MIAMI (AP) — Florida's Republican-led Legislature put Amendment 1 on the upcoming ballot as a moratorium on President Barack Obama's health care plan, but it will have little legal impact.
Still, its backers say its passage would send a strong political message that the people of Florida don't like the plan they call "Obamacare."
The proposal would prohibit state laws compelling any person or employer to purchase, obtain or otherwise provide health care coverage. It was drafted by conservative state Republicans before the U.S. Supreme Court ruling last June that upheld the Affordable Care Act and it has received little attention or funding. Like all amendments on the Nov. 6 ballot, it requires a 60 percent favorable vote to pass.
Conservatives say it would put the state on record as opposed to the president's plan and prevent the state from implementing a Massachusetts-like health care law in the future, but liberals allege it's nothing more than a tactic using a hot-button issue to drive Republican turnout for a lackluster presidential candidate. Similar proposals are cropping up in a handful of other states.
"I think it's a misguided attempt to scare people and its purpose is to mobilize anti-Obama supporters to go to the polls," said Ethan Rome, executive director of Health Care for America Now, a liberal advocacy group. He said similar initiatives have been proposed in Alabama, Wyoming and Montana.
Supporters say it would send a message that Congress overstepped its authority when passing the Affordable Care Act in 2010, which allows the IRS to fine those who cannot show they are covered by an employer, government program or their own policy starting in 2014.
Republican Senate President Mike Haridopolos, who introduced the proposal, said when the amendment passed that it's about freedom. The measure would ensure that individuals are allowed to choose the kind of health care coverage they want, not what the federal government mandates, he said.
Lawmakers tried to get a similar measure on the ballot in 2010, but their efforts were squashed when the Florida Supreme Court ruled its summary was inaccurate, misleading and might confuse voters.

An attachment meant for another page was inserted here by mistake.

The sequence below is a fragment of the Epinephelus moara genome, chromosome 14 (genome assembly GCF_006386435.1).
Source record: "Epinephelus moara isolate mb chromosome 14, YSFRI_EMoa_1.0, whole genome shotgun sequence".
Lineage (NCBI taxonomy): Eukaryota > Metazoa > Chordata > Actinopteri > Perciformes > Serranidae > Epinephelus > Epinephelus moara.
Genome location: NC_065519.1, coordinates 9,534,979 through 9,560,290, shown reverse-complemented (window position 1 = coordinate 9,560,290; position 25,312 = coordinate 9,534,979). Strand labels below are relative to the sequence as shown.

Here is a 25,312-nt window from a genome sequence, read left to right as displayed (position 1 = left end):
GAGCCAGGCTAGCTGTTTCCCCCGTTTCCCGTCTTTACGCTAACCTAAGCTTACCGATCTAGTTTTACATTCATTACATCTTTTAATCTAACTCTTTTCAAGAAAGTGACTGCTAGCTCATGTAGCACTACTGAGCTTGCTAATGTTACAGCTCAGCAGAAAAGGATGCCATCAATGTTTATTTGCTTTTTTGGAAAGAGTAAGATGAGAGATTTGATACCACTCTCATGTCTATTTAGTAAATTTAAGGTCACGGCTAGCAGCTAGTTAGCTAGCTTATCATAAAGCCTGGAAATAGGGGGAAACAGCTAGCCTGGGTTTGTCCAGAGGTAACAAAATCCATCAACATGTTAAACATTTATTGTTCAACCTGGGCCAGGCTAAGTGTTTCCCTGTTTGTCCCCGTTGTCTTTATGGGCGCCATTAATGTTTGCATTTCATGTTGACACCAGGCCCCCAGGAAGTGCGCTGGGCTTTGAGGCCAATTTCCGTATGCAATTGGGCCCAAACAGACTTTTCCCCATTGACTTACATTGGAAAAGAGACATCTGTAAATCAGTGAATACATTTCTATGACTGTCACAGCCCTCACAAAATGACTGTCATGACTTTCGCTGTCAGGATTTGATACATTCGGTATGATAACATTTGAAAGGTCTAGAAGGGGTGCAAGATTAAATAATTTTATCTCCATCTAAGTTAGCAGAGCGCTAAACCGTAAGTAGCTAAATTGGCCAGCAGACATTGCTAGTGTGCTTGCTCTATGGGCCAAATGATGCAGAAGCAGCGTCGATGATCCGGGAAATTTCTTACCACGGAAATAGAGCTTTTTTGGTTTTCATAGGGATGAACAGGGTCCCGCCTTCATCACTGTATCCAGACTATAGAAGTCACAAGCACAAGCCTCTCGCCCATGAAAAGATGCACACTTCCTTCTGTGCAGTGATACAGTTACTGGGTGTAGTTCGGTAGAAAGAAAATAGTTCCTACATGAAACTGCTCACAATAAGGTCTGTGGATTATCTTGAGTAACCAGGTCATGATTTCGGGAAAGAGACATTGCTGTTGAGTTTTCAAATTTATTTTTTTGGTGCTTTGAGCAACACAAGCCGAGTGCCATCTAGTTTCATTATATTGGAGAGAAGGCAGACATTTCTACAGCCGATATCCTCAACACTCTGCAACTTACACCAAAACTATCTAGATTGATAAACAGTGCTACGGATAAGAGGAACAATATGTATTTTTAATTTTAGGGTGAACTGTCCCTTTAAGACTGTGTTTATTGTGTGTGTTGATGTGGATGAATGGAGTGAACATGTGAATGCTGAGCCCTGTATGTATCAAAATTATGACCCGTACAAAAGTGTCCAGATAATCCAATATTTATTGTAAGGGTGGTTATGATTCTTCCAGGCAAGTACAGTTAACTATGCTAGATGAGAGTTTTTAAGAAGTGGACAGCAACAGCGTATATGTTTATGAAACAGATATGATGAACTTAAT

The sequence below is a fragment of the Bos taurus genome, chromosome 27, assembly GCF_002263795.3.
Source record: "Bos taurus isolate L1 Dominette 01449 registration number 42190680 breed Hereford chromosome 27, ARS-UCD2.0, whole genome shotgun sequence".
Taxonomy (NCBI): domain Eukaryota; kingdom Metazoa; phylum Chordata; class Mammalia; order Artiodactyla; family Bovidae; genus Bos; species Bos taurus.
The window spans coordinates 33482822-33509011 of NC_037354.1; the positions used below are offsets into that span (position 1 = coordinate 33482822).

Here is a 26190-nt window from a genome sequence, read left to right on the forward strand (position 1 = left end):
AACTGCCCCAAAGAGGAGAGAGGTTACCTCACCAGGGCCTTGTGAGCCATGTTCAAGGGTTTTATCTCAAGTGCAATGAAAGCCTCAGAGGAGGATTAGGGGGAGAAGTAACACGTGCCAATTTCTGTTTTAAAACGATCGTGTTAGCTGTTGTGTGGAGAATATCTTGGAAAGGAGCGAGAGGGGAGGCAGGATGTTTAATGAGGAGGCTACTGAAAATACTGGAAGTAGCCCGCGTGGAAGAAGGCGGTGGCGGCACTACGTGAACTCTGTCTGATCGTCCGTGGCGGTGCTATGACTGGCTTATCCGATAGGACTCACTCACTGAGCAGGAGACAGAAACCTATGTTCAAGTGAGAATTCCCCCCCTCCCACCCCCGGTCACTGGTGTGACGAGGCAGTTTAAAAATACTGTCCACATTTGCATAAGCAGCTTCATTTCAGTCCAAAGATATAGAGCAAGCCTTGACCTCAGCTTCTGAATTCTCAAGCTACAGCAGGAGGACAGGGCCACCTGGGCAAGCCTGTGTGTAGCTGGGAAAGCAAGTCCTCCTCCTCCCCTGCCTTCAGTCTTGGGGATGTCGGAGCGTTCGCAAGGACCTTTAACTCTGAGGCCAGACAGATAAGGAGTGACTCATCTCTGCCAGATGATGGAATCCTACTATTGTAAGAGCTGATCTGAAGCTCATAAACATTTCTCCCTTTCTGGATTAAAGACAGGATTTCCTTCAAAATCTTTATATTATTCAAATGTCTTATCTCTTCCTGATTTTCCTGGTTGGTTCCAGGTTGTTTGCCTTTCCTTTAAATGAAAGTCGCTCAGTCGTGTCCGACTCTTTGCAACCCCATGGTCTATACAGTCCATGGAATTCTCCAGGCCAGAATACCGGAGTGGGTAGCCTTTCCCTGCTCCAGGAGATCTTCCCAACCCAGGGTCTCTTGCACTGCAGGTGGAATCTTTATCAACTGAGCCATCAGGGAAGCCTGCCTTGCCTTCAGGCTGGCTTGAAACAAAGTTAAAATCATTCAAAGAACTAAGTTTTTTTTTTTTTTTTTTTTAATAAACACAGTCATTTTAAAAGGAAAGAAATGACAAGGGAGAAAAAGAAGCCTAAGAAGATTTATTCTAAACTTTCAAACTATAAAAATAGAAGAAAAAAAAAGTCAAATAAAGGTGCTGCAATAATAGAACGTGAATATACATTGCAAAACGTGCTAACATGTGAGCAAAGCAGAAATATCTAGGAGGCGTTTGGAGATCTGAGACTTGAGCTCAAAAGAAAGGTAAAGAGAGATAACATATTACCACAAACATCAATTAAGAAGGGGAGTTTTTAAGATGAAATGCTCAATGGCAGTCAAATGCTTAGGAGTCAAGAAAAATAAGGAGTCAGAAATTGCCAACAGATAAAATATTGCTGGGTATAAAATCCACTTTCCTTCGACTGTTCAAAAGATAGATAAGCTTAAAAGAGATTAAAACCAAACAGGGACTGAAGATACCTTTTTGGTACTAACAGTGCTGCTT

Gov. Rick Scott, Attorney General Pam Bondi and other Republican lawmakers fueled a new effort after they were elected two years ago. Scott has frequently spoken out against the health care law and has forbid state agencies from accepting federal money tied to the law. Bondi made fighting the federal health law the centerpiece of her election campaign.
Haridopolos said the language that the high court found unacceptable has been removed from the new ballot summary.
The Sunshine State has not fostered a friendly climate for the federal health law.
Former Florida Republican Attorney General Bill McCollum filed a lawsuit declaring the federal health law unconstitutional just minutes after Obama signed the 10-year, $938 billion health care bill into law. He chose a court in Pensacola, one of Florida's most conservative cities. More than two dozen other states also joined the suit.
Historically, voters tend to check 'yes' on constitutional amendments, but experts say it's still unlikely the health care amendment will get 60 percent.
"This was kind of an end around on the individual mandate with the hopes that it would ultimately have an impact on whether Obamacare was decided for or against," said Dr. Daniel Ceccoli, health care policy expert at Lynn University. "We haven't seen a lot of focus behind it. We don't see it being used as a wedge issue because basically the Supreme Court decided this fact."
He said more than a dozen other states have proposed similar legislation.